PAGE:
A gonorrhea superbug?

A report published recently in the United States shows clear signs of a potential resistance in the bacterium that causes gonorrhea. To date in the U.S., this possible resistance has only been observed on samples analyzed in laboratory studies, but a few cases of resistance in men and women have been reported in Norway and Japan.

A report published recently in the United States shows clear signs of a potential resistance in the bacterium that causes gonorrhea. To date in the U.S., this possible resistance has only been observed on samples analyzed in laboratory studies, but a few cases of resistance in men and women have been reported in Norway and Japan.

The report analyzed laboratory results over a period of ten years in 30 American cities. It reveals a clear increase in signs of resistance in the bacterium that causes gonorrhea, namely as seen in the higher antibiotic dose required to kill it.

The gonorrhea bacterium is particularly complex and, over the decades, has shown an amazing ability to develop a resistance to the different classes of antibiotics used to treat it: penicillins, tetracyclines, and most recently fluoroquinolones, have all had to be abandoned. Currently, the only antibiotics that can still eradicate gonorrhea are those in the cephalosporin class.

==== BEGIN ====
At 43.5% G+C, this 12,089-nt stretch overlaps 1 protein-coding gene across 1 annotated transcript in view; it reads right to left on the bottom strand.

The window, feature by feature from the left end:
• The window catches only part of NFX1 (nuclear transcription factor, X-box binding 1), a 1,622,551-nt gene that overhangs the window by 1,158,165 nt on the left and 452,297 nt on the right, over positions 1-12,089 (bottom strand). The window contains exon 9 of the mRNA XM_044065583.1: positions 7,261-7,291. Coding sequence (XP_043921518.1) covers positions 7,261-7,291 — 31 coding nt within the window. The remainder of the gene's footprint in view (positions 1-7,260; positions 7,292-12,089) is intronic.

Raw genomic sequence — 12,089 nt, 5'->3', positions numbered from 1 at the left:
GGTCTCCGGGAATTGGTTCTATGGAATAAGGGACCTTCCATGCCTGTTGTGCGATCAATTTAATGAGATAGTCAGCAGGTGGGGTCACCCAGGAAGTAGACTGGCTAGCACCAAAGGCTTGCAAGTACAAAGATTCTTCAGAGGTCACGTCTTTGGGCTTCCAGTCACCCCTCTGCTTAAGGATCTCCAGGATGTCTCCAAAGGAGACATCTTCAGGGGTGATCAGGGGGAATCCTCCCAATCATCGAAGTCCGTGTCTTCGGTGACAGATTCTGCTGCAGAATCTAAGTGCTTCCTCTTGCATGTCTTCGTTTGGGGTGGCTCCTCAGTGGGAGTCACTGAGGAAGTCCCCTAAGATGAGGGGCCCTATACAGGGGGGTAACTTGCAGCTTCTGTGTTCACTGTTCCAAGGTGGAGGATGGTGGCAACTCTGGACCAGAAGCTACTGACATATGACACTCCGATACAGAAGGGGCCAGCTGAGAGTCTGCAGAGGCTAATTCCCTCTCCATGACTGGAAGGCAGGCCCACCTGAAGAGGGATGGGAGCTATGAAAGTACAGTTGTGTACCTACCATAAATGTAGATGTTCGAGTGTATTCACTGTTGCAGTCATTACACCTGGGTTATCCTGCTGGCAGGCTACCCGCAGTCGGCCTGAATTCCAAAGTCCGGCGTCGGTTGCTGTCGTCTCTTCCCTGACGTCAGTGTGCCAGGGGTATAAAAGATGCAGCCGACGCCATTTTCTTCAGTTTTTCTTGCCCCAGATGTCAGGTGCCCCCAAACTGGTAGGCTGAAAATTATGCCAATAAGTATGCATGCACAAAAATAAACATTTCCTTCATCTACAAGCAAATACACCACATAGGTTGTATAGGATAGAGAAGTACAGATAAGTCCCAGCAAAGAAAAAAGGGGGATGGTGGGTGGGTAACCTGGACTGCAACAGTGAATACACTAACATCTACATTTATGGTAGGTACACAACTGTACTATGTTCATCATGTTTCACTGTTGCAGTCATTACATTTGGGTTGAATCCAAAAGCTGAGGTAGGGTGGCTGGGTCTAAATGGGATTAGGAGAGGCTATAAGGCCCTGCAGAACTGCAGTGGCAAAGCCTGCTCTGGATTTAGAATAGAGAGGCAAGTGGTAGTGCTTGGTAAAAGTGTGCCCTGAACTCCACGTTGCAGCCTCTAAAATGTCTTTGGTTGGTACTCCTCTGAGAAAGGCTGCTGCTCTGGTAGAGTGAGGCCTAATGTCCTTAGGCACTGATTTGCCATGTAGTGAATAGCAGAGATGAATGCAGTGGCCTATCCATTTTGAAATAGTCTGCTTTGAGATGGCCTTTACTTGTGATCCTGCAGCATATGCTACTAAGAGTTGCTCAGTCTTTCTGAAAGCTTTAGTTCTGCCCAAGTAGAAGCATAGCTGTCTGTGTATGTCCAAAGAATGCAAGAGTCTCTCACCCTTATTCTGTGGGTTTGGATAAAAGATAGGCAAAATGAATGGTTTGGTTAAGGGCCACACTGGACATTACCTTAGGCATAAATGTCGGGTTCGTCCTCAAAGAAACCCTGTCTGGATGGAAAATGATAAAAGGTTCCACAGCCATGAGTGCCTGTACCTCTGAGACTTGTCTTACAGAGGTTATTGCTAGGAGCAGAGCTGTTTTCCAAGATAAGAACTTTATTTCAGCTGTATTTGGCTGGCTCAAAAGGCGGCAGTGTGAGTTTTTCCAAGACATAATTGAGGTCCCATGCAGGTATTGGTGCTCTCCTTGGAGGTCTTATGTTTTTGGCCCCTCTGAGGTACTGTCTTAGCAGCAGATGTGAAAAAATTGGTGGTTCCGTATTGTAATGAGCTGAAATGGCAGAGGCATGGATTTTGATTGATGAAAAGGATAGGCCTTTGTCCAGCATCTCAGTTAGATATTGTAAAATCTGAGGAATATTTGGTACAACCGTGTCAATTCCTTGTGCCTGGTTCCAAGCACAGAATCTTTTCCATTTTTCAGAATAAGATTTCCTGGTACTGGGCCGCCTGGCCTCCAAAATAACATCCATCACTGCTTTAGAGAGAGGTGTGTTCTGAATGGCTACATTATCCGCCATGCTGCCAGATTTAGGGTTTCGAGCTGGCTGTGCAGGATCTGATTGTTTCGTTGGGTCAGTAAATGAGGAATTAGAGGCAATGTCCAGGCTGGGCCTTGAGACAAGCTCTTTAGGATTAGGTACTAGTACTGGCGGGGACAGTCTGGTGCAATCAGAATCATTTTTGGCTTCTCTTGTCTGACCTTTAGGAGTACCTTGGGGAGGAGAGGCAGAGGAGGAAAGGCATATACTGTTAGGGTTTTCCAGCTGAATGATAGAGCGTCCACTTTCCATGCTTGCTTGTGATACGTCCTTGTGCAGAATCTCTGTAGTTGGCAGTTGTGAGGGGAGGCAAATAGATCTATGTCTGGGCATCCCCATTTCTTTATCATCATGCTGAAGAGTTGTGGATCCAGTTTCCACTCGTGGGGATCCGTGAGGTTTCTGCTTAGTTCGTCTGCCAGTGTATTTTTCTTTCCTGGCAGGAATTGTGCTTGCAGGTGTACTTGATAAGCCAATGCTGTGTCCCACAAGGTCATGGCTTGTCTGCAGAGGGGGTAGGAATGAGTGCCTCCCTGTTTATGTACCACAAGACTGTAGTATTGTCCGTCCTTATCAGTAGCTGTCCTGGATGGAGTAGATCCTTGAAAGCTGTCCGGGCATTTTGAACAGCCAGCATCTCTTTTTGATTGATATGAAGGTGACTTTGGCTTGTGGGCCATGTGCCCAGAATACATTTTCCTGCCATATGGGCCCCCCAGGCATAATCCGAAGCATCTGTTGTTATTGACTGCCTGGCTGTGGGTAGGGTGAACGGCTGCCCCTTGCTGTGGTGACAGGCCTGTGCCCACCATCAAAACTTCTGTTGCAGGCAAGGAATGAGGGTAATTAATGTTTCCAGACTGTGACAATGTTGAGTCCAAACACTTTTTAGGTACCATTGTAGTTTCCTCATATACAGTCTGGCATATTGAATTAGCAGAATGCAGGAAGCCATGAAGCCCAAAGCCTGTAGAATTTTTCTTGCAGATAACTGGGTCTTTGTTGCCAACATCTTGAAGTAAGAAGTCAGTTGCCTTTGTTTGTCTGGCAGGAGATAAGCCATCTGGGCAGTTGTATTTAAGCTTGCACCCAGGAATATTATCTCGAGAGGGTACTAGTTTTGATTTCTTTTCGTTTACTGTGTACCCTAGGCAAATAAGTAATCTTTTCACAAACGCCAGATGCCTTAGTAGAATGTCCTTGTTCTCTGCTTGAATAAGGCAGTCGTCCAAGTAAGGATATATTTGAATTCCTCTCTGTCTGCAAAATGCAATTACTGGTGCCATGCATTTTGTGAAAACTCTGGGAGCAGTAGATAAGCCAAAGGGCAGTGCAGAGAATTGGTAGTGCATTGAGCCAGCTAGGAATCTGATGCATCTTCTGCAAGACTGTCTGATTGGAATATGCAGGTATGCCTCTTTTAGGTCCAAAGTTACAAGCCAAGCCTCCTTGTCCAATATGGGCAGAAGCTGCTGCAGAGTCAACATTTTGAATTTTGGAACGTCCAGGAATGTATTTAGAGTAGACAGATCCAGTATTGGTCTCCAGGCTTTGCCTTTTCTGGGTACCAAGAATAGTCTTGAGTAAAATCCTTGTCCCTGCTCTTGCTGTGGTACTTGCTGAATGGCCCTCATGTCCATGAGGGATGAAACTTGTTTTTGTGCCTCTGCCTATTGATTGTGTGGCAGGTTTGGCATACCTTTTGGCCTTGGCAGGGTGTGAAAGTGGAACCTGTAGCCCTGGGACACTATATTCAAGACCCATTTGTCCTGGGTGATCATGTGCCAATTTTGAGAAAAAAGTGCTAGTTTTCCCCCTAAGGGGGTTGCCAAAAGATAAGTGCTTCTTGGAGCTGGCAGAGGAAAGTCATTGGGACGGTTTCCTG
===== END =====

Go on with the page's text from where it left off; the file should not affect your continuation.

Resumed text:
In Quebec, the reported number of cases of this sexually transmitted infection (STI) has grown by an astounding 100 percent between 2005 and 2009. For now, no resistant case has been identified in affected individuals.

Why should we report on this resistance if, so far, it is only “possible”? Because resistance can develop relatively quickly, and if it does, there is no other class of antibiotics that we can use. By sounding the alarm early, the hope is that pharmaceutical companies that are working on developing new antibiotics will double their efforts to market a product effective against this (and probably many other) bacteria. Let’s not forget that developing a drug can take 15 to 20 years.

There is really only one way to protect yourself against gonorrhea and other STIs, and that is to systematically practice safe sex, most importantly by using a condom for all sexual relations until both partners are absolutely sure that they are not carriers of a virus or bacterium.

Many STIs produce few or no symptoms, so don’t fool yourself into thinking that “you’d know it if something was wrong” when considering a sexual relationship with a new partner. A screening test is the best way to know where you stand.

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